NATO Selects E-7 Wedgetail As E-3 AWACS Replacement

An artist’s rendition of the E-7 Wedgetail in NATO livery. (Image: Boeing)

The Boeing 737-based AEW platform is expected to be operational from the 2030s.

NATO had decided to replace its fleet of 14 E-3A AWACS (Airborne Warning And Control System) aircraft with six new E-7A Wedgetail aircraft, after a consortium of Allies approved this month what has been defined as one of NATO’s biggest-ever capability purchases. The production of the aircraft is set to begin in the coming years, with the first one expected to be delivered by 2031.

“Surveillance and control aircraft are crucial for NATO’s collective defence and I welcome Allies’ commitment to investing in high-end capabilities,” said NATO Secretary General Jens Stoltenberg. “By pooling resources, Allies can buy and operate major assets collectively that would be too expensive for individual countries to purchase. This investment in state-of-the-art technology shows the strength of transatlantic defence cooperation as we continue to adapt to a more unstable world”.

The NATO Support and Procurement Agency (NSPA) provided some more details, stating that the consortium composed by Belgium, Germany, Luxembourg, the Netherlands, Norway, Romania and the United States  concluded that “the E-7A is the only known system currently capable of fulfilling the strategic commands’ essential operational requirements and key performance parameters and available for delivery within the timeframe required”.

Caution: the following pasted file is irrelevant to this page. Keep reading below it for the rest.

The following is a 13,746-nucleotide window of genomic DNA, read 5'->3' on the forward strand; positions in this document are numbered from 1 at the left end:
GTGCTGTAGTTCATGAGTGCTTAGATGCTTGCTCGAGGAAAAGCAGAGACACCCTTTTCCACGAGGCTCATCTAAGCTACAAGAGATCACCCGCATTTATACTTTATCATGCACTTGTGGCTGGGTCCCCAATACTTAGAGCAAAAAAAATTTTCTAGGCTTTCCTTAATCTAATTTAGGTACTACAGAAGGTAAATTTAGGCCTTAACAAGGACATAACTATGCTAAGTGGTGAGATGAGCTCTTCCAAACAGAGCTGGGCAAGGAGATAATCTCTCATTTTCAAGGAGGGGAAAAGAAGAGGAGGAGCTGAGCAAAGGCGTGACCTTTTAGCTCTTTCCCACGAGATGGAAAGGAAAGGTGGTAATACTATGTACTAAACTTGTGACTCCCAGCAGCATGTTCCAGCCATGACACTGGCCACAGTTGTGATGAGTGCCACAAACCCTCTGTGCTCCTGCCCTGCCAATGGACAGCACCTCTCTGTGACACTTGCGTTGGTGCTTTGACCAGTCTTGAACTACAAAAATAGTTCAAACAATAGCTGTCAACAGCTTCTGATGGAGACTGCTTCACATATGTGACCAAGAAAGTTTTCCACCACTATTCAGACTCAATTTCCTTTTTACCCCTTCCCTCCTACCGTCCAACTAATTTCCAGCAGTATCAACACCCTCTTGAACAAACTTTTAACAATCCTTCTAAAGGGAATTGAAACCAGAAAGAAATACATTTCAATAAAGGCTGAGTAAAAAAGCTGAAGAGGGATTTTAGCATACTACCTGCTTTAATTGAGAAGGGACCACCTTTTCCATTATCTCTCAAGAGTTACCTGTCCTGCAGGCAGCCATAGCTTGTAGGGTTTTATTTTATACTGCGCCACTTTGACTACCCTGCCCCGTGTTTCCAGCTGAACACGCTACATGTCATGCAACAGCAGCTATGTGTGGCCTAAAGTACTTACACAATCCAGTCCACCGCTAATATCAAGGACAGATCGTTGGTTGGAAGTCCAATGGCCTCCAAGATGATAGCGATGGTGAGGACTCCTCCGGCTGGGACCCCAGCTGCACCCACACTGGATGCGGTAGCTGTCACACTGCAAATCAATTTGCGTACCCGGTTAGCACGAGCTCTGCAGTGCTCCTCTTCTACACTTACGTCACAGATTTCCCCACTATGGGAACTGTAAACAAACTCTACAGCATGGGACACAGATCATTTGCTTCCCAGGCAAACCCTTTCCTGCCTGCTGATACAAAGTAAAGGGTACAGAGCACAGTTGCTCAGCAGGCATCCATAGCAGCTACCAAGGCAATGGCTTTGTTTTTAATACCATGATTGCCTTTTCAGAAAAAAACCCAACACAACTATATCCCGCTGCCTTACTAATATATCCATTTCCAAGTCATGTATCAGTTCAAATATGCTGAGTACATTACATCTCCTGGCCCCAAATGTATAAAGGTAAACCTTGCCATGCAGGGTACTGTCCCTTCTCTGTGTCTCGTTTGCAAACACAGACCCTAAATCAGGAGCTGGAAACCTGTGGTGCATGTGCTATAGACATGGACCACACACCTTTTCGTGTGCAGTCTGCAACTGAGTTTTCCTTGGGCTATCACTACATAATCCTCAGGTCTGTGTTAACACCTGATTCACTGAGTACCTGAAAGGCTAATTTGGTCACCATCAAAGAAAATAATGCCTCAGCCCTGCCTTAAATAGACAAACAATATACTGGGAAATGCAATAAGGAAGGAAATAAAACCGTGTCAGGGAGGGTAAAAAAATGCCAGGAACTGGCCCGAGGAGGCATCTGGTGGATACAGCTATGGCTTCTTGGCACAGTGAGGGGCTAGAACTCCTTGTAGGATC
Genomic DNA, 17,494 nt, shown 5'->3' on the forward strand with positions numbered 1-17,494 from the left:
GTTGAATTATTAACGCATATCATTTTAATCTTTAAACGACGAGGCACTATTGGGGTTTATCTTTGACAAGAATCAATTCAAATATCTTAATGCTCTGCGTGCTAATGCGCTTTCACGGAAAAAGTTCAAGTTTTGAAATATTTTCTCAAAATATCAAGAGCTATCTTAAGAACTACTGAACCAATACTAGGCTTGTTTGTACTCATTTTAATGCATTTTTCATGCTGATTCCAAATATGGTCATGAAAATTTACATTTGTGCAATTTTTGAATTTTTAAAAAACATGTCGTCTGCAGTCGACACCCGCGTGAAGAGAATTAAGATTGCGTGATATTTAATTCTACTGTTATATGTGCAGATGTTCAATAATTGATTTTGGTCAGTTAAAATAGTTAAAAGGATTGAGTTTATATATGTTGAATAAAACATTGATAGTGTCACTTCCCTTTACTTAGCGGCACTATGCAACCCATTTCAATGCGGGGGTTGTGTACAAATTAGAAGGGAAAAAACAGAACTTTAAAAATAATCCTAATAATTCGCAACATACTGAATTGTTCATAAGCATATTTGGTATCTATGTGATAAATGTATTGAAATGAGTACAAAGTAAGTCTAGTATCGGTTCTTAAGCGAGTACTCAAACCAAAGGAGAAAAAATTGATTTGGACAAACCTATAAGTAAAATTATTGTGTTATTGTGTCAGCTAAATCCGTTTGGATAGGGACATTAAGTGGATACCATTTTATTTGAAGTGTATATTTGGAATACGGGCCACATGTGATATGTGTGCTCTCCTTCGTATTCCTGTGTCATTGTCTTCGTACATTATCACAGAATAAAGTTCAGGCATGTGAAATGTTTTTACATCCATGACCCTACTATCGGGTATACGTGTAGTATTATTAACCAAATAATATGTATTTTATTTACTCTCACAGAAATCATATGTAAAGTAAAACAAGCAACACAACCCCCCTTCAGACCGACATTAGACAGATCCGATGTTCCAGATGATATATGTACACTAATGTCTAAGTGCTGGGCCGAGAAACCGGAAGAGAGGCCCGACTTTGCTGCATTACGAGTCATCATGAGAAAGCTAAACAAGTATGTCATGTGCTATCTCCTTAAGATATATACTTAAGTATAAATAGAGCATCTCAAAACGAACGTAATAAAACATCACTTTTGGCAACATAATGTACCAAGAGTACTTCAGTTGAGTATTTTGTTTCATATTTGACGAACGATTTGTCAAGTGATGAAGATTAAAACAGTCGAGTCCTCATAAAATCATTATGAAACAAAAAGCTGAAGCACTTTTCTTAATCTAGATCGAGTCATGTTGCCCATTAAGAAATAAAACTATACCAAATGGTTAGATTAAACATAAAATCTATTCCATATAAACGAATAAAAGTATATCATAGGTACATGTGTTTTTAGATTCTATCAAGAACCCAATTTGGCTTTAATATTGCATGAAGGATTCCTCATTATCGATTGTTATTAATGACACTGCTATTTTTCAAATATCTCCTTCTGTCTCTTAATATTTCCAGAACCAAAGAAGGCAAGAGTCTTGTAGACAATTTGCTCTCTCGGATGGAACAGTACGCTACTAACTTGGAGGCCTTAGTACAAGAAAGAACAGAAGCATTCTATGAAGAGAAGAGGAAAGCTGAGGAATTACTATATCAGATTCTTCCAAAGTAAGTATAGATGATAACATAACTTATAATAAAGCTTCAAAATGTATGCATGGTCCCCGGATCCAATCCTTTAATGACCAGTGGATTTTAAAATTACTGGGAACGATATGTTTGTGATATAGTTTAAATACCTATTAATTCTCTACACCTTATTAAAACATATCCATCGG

The initial Alliance Future Surveillance and Control (iAFSC) capability deal will deliver an initial element to mitigate the risk of airborne surveillance and control capability gap, says the NSPA, as the current AWACS fleet will be retired around 2035, just four years after the expected delivery of the first E-7. The agency added that the E-7A will ensure a “smooth transition from the existing capability across other lines of development and into the future”.

Among the NATO members, Turkey already operates the Wedgetail, while the United States and United Kingdom have selected the E-7 as replacement for their own AWACS aircraft. Sweden, which could finally join NATO as early as this month, has selected for its air force the other contender for the AWACS replacement, the Saab GlobalEye.

One of the AWACS aircraft of the NATO E-3 Component. (Photo: Boeing)

Boeing says the E-7 provides a fully integrated, combat-proven, flexible command and control node that delivers multi-domain awareness in the most challenging operational environments. The E-7’s open systems architecture and agile software design enable the aircraft’s capabilities to evolve and remain ahead of future threats.

In 2020 Boeing announced that works were in progress to upgrade the E-7 by integrating Open Mission Systems-compliant components. Specifically, Boeing integrated its Battle Management Command and Control (BMC2) system with an unspecified advanced wide-band Active Electronically Scanned Array (AESA) radar developed by Northrop Grumman.

Northrop Grumman is the developer of the Multi-role Electronically Scanned Array (MESA) radar located on a dorsal fin on top of the E-7’s fuselage, which provides 360-degree surveillance capability (although it doesn’t rotate like the E-3 Sentry’s antenna) with both air-to-air and air-to-surface coverage with and integrated Identification Friend or Foe system.

The NATO E-7 fleet is expected to be based at Geilenkirchen airbase in Germany, where the E-3 fleet is based, and will also operate from the forward operating bases across Europe. The Wedgetail will be part of the Alliance Future Surveillance and Control system of systems capability, which will also include space and maritime intelligence, surveillance and reconnaissance assets, along with the already operational RQ-4 Alliance Ground Surveillance.

About Stefano D'Urso
Stefano D'Urso is a freelance journalist and contributor to TheAviationist based in Lecce, Italy. A graduate in Industral Engineering he's also studying to achieve a Master Degree in Aerospace Engineering. Electronic Warfare, Loitering Munitions and OSINT techniques applied to the world of military operations and current conflicts are among his areas of expertise.